I have moved around the US for most of my life. I think the longest I ever lived in a particular state was 7 years when I was in high school and college in Kentucky. I used to hate moving when I was growing up but the older that I got, the more I appreciated it. I got to see all the different areas of the beautiful United States and experience meeting different people in each area.
As I got older, the more new places I moved to, the more new eateries that I would explore. I loved watching food channels where they go explore those dive places that have amazing food (I won’t mention which show). So, when I moved to a new area, I had to find all those places. Plus, then of course finding my own little yummy food spots on top of that.
I became a bit of a foodie. Not in the sense that I was uptight about what I ate – and no, I don’t go to the places where they give you a bite of food for an entrée. I loved finding those little hole in the wall places that served amazing food. I grew up for 10 years in the South, so I also love all the fried food, BBQ and butter that you can imagine.
So much so, that I found that when I was moving again – I started researching food places before I had even found a place to live! I was suffering from Foodie FOMO – Fear of Missing Out. I wanted to find all the new places that we were going to eat and what I was going to order. I was obsessed with finding the most amazing BBQ place and the best waffle and fried chicken place, etc.
This is when I really started looking at my unhealthy relationship with food. I mean, everything revolves around food now – every holiday, get together, birthday party. I used to plan months in advance what I was going to eat on my birthday instead of focusing on what I wanted to do. What experiences are we missing out on when we are so focused on food and what we are going to eat?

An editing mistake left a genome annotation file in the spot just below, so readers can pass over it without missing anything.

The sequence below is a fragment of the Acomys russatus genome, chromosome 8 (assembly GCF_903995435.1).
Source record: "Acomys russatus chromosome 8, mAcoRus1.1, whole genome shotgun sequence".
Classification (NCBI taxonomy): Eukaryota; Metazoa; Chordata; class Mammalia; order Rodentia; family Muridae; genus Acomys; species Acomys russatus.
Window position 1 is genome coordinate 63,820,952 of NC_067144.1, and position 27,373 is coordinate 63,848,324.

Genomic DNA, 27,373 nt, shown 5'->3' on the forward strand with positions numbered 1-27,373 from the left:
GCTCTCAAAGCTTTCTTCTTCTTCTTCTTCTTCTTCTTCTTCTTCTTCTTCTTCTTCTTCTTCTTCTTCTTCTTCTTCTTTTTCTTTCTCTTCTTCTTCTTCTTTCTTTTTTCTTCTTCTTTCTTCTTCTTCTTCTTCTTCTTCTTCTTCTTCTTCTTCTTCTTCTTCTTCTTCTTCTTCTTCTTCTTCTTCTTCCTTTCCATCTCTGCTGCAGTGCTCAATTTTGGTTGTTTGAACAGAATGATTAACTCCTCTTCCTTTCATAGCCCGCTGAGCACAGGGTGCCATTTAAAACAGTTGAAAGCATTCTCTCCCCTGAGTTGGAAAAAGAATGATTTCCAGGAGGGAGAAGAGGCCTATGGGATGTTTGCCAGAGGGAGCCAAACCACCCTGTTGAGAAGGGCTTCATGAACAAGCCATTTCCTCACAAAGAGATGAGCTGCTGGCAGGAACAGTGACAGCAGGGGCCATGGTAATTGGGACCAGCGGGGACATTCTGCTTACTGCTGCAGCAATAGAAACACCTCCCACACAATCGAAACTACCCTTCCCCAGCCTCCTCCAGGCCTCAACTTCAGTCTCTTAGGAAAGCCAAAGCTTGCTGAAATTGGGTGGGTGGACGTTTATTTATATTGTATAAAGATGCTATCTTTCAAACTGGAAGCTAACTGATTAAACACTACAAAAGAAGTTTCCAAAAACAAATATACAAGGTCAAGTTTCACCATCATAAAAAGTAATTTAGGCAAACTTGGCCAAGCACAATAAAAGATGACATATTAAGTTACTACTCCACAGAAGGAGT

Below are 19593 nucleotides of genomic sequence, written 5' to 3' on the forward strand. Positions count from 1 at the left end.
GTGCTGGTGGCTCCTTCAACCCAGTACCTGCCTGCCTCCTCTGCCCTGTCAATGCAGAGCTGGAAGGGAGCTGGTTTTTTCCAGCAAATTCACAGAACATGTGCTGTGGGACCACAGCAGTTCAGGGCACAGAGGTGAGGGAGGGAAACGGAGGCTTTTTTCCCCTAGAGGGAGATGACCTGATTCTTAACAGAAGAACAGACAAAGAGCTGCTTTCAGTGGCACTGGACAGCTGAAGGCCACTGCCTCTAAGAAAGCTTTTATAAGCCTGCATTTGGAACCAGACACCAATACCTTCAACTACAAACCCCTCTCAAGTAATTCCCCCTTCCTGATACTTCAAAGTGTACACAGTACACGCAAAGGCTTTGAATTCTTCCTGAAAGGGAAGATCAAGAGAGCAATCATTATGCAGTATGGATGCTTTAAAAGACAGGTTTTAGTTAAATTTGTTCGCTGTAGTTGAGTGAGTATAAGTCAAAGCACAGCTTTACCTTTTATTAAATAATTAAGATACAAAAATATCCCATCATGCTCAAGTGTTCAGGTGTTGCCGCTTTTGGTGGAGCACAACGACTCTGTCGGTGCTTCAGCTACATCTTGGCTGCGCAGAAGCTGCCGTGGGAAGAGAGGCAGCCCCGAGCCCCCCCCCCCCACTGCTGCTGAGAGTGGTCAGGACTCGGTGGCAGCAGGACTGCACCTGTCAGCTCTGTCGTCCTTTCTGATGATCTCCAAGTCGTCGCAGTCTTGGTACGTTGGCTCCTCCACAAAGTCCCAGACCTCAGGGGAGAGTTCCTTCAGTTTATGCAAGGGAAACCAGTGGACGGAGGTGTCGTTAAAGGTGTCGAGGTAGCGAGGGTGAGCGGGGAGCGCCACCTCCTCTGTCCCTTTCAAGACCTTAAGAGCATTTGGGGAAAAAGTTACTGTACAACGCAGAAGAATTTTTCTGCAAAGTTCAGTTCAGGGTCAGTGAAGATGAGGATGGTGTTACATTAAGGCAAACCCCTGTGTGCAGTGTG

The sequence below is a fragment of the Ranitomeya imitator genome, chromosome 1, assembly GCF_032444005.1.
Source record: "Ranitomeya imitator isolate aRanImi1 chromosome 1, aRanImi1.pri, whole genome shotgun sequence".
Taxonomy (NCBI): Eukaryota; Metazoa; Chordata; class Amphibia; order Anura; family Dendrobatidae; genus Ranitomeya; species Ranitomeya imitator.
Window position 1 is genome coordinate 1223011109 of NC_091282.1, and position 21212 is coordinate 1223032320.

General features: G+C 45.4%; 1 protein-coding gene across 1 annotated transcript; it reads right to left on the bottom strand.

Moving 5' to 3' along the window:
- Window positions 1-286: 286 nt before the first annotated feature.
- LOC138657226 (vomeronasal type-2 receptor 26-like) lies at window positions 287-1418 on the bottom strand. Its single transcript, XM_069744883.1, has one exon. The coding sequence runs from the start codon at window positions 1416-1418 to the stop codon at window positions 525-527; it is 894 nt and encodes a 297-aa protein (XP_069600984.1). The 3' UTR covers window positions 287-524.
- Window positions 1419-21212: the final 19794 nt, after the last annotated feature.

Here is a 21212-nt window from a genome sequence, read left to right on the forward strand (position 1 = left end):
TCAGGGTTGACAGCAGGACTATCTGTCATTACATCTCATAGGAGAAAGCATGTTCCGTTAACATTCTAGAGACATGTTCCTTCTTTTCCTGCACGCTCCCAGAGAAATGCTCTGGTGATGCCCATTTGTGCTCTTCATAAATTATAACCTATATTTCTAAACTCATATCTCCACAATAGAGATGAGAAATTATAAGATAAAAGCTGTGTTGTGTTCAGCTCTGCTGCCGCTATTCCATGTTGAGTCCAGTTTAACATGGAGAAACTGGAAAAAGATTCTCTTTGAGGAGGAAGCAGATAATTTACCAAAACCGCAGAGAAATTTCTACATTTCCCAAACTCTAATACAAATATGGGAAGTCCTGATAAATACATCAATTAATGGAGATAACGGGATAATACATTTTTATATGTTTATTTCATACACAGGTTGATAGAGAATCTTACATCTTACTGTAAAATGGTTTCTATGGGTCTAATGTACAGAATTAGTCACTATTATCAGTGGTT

I was suffering from FOMO because I would justify it to myself that I didn’t know when I would get a chance to eat at that place again – so I had to order everything that I wanted PLUS dessert (that is not even a question).
Then, I went vegan (don’t knock it until you try it) and I happen to live in a city that has A TON of amazing vegan food places. (PS. Just because someone is vegan does not mean they eat healthy vegetables all the time. They make such amazing vegan food that I could put a BBQ sandwich in front of you and you would not be able to tell that it wasn’t pork.) I HAD to try all the food they were claiming I wouldn’t be able to tell a difference. WOW – it tasted sooo good.
Except, I had got side-tracked on my healthy eating and slipped into self-sabotage. Yes – I am human, but just like I tell my clients – it’s ok if you get stuck, just get right back on once you recognize it. I recognized that I have a huge trigger of FOMO when it comes to food and this can also tie into an unhealthy relationship with food.
That’s why I always tell myself and my clients, that losing weight (especially significant weight) isn’t just about eating healthy and working out in the short term. You must look at it as a long-term investment into yourself and your health. However, the biggest investment that you should make when wanting to get healthy is to continually do the mindset work around your relationship with food. There is no quick fix that is going to give you the health and body that you want that is going to last.
You have to make the choice that you are going to not be controlled by food any longer – and then you have to make that choice over and over and over again. For me, I recognize the slip so I’m going to make the choice to do something about it. Are you?
Life is What You Choose